The World Will Listen Back
Where has our listening gone?
I’ve been listening more lately, heading out in the black morning without earbuds. Leaves beneath my feet rustle and I’m ready to rumble with them. If I’m listening to the world, the world will listen back. That’s the hope.
After weeks of gatherings with families and friends, Mark and I noticed a greater trend in listening. People are anxious to talk. Alot. They’ve bottled up so many of their stories. It’s imperative to pop them out at once. It’s as if their Zoom lives and real lives were on mute for 18 months, and perhaps they were.
This morning, I’m swishing around leaves beneath my treads to hear what they have to say and throwing myself into the experience that is the city, after attending the immersive Van Gogh exhibit at Newfields, the Indianapolis Museum of Art.
I’ve long been a fan of Vincent Van Gogh, his self-portrait eerily resembling the first person who introduced me to the painter, my fifth-grade teacher, Mr. Redman, who insisted we too become passionate about Van Gogh’s passion for sunflowers. Next, my Uncle Dennis praised the genius of this 19th century painter. I’ve watched films and read books on VG, but the immersive experience brought me to tears, either due to Uncle Dennis’ recent death or by the accompanying music’s ability (the soundtrack is on Spotify) to carry me to the Van Gogh’s manic heights or submerge me in the suffocating depths of his despair.
The artist in me cannot help but be moved, to plunge further, and so I take in the city streets, and hear the loud brushstrokes on the streets’ canvases everywhere.
In the molded bricks that line my back alley, a sheen now present on them from centuries of tires and tired feet, the trowel swipes at mortar, chink, swipe, chink, swipe. In the ginkgo whose leaves pinged the lawn of Washington Park after a particularly harsh night, their fans giggle as they skitter across sidewalks and cartwheel over grassy knolls in a similar Japanese wood block carving style that influenced Van Gogh, their yellow leaves tinted to match the yellow of his Arles. The chisel taps on limestone to carve out rosettes that dance on the side of stoops or the face that menaces the keystone of our front door, a man I’ve named Oscar after one of the original occupants who is the ghost that haunts my home and taunts me in his mellowness while I work.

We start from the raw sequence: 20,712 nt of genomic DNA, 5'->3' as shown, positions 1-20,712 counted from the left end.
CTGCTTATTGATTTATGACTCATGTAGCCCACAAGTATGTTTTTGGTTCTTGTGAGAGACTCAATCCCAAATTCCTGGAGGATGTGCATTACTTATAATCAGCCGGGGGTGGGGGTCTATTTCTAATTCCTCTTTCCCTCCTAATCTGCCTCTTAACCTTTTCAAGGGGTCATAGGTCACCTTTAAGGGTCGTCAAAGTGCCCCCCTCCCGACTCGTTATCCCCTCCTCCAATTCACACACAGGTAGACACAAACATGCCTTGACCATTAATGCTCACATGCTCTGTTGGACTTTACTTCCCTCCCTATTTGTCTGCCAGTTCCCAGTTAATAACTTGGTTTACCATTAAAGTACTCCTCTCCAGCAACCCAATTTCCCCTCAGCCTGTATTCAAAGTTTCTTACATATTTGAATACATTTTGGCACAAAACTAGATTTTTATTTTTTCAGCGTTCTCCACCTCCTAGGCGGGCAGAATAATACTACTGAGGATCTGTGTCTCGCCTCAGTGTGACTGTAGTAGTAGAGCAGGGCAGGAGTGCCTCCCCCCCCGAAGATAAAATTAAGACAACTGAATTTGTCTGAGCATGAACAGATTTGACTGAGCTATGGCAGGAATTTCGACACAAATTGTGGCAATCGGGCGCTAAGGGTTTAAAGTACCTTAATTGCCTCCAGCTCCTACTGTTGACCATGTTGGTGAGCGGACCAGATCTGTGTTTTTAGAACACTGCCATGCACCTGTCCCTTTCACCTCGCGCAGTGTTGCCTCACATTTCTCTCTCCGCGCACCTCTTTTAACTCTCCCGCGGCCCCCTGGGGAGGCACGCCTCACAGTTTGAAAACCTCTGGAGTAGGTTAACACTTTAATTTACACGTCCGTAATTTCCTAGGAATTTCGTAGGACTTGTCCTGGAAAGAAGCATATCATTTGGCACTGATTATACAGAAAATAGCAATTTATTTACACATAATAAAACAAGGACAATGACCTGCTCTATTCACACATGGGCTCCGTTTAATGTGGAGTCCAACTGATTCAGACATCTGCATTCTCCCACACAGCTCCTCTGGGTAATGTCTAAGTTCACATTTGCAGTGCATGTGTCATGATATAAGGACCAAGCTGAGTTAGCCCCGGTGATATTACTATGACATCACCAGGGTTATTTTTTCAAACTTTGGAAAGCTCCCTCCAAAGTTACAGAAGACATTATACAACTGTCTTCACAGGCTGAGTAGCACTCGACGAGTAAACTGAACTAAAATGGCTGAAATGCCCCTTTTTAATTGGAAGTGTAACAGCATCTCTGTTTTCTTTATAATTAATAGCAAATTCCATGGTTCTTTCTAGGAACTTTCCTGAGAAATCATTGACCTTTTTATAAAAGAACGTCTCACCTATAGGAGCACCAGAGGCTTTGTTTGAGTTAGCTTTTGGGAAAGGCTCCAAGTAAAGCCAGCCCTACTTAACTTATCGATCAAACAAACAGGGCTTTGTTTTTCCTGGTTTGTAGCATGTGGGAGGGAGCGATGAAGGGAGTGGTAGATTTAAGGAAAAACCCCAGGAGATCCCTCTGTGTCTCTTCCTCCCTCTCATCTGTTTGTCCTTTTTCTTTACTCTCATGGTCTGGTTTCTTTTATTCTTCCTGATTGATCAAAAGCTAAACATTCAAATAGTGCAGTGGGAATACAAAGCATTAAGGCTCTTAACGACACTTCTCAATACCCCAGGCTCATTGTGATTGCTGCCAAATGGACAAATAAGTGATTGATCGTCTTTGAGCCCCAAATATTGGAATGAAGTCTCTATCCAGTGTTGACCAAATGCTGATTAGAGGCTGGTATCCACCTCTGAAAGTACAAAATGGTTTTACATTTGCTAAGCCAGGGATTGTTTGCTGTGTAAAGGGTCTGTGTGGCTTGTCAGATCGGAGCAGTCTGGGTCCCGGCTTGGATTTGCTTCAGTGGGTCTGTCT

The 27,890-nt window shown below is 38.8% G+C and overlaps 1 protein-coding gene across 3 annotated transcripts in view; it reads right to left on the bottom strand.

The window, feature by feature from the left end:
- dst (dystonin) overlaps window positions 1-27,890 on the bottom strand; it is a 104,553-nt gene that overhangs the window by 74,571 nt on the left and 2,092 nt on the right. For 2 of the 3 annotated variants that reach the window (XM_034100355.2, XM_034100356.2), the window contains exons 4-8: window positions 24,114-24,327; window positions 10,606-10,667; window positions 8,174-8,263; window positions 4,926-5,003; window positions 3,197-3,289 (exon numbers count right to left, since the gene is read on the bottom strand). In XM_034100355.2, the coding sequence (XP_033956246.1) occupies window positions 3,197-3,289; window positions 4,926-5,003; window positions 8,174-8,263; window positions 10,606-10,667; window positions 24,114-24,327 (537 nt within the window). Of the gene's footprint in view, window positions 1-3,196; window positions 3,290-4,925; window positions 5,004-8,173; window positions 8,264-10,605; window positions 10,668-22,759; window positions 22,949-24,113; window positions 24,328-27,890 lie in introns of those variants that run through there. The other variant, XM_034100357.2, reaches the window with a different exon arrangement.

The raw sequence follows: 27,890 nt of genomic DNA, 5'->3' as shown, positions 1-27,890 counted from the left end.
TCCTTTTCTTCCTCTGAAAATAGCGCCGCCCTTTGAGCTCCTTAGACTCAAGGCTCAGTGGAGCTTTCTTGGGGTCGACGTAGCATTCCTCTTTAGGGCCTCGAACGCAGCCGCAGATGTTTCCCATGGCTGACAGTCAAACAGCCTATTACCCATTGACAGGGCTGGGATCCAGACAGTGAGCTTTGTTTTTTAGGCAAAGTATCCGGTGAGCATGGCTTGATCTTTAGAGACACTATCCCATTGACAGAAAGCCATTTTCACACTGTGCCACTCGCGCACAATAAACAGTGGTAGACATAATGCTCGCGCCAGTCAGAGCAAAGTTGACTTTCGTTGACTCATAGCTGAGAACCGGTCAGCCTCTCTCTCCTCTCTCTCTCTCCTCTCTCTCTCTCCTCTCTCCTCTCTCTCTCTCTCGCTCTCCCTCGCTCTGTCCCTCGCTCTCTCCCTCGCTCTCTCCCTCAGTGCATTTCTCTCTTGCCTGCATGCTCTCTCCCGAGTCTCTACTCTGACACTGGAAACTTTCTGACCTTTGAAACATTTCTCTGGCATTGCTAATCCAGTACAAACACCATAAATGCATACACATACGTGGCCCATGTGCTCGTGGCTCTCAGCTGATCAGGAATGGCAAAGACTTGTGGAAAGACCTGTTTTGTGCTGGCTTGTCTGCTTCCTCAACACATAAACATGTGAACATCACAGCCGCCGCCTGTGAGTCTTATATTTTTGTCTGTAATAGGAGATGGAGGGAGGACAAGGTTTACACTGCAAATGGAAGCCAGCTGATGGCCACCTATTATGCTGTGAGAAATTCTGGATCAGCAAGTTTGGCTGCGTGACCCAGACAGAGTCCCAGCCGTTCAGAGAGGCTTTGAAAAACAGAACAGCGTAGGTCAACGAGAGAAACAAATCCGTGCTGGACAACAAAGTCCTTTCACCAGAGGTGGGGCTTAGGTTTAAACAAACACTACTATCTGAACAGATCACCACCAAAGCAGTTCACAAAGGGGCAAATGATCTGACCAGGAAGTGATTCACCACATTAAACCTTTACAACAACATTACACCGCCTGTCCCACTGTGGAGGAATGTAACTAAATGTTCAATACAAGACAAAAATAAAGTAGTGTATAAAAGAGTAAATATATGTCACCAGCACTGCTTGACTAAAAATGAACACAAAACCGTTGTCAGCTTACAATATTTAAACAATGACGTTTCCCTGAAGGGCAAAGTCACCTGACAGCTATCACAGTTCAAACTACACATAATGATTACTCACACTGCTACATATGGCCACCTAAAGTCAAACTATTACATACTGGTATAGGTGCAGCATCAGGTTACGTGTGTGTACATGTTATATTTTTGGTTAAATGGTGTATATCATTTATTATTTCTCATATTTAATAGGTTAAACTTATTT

What was Van Gogh listening to as he painted (certainly not Spotify)? In his work, you feel silence, yet there are swirling winds, birds mid-caw, rivers running, and the muffled voices of washerwoman. The famous Dutchman is thought to have suffered from tinnitus as part of Ménière's disease. Medical historians now think van Gogh cut off part of his ear in attempted relief. Or he was responding to his own mantra, “If you hear a voice within you say, 'you cannot paint,' then by all means paint, and that voice will be silenced.”
A writer too must silence the outside world to create an inner one. And once the inner world has been constructed, the writer must step out into the other world. But I’ve found the appeal of silence, how it shapes what I hear. If we’re not listening, we’re not immersing ourselves in the moment.
Perhaps Van Gogh got something right (other than his craft). By cutting off the ear, potentially muting the ring that perhaps drove him mad, he was forced to listen with one good ear. We always talk about ways in which to look at the world, but rarely are we advised on ways to listen in the world. Sometimes, it’s with a simple one foot in the front of the other, causing the leaves to whisper, or with one good ear to shut out the madness and land inside ourselves.
We’ve made a deal, the city and me. I’ll listen in the dark, which Van Gogh found to be “more alive and richly colored,” as the city yawns to wake, waiting to be heard. In return, the city must accept my long-winded, talking to myself rants or my truncated babbling brook of Italian cuss words, that cause people to wonder, “who is she talking to?”
The answer is the artist within.